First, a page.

Dragon’s Den star Theo Paphitis, and Tesco and New Look among bidders for fallen giant’s stores
The Landlords of Woolworths’ 813 stores were waiting to see which retailers would bid to take on Woolworths leases this week.
Woolworths’ administrator, Deloitte, was this week examining offers for the Woolworths portfolio.
Landlords that own shops let to Woolworths range from small private landlords to big quoted companies.
Capital & Regional’s Mall Fund, which counts six Woolworths stores in its centres, private investor Tony Khalastchi and London & Regional have several freeholds let to Woolworths. London & Regional has around 15 shops following a sale of most of the 150 leases it bought in 2002. Many Woolworths stores have been sold through auctions over the years to private landlords.
The big quoted property companies’ exposure to Woolworths is minimal. Liberty has four Woolworths stores, which account for 1% of its rental income – less than £3.7m – while Hammerson is the least exposed, owning only one store, said JP Morgan.
It is thought a buyer for between 250 and 400 of the 815 stores will be found by today. It is expected it will take on the Woolworths name and some of its staff and stock. Dragons’ Den star Theo Paphitis, owner of Ryman; Tony Page, who ran the retailer’s stores division consortium; and private equity bidders are among the bidders.
The remainder of the business will be broken up and fought over by acquisitive retailers from the food, fashion and pharmacy sectors hoping to buy the leases on Woolworths stores, as well as landlords keen to take back leases on properties they own.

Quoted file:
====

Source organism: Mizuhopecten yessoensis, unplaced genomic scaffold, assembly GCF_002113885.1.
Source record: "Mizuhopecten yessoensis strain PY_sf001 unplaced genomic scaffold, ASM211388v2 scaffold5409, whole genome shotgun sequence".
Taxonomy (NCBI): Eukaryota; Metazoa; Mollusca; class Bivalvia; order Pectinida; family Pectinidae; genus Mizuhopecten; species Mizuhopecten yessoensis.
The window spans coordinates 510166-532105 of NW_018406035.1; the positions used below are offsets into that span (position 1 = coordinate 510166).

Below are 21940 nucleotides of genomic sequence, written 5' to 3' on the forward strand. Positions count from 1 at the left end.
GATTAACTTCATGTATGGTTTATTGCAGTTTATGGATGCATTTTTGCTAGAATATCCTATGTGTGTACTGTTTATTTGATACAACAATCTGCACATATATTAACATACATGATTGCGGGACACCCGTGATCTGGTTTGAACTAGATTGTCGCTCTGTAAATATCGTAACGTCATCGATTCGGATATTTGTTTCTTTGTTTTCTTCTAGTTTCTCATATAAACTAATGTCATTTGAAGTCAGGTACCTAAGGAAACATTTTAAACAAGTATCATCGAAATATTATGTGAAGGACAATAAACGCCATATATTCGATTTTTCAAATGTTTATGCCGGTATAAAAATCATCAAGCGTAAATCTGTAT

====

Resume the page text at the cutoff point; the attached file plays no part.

Many Woolworths have a food consent, thanks to their pick-and-mix sweets counters, which makes them very attractive to food retailers anxious to gain market share.
It is also thought that a minority of leases may be guaranteed by Woolworths’ former parent, Kingfisher Group, which demerged from Woolworths in 2001.
Deloitte hired Hilco – the restructuring specialist that was in talks to buy the business before it went into administration – to help run the stores and CB Richard Ellis is advising on the sale of the leases.
The administration of MFI is a sorrier tale. Most of its stores are on retail parks and many are large ‘first generation’ units.
It is thought there will be few takers for the business as a going concern, as previous owner MEP did everything it could to find a buyer or a backer for the business right before it went into administration last week.
It is also unlikely that there will be many takers for individual stores because very few retailers are expanding into large stores in the bulky goods sector. Landlords of these units are also still struggling to shift units vacated by other failed chains such as Courts and Powerhouse over the past five years.
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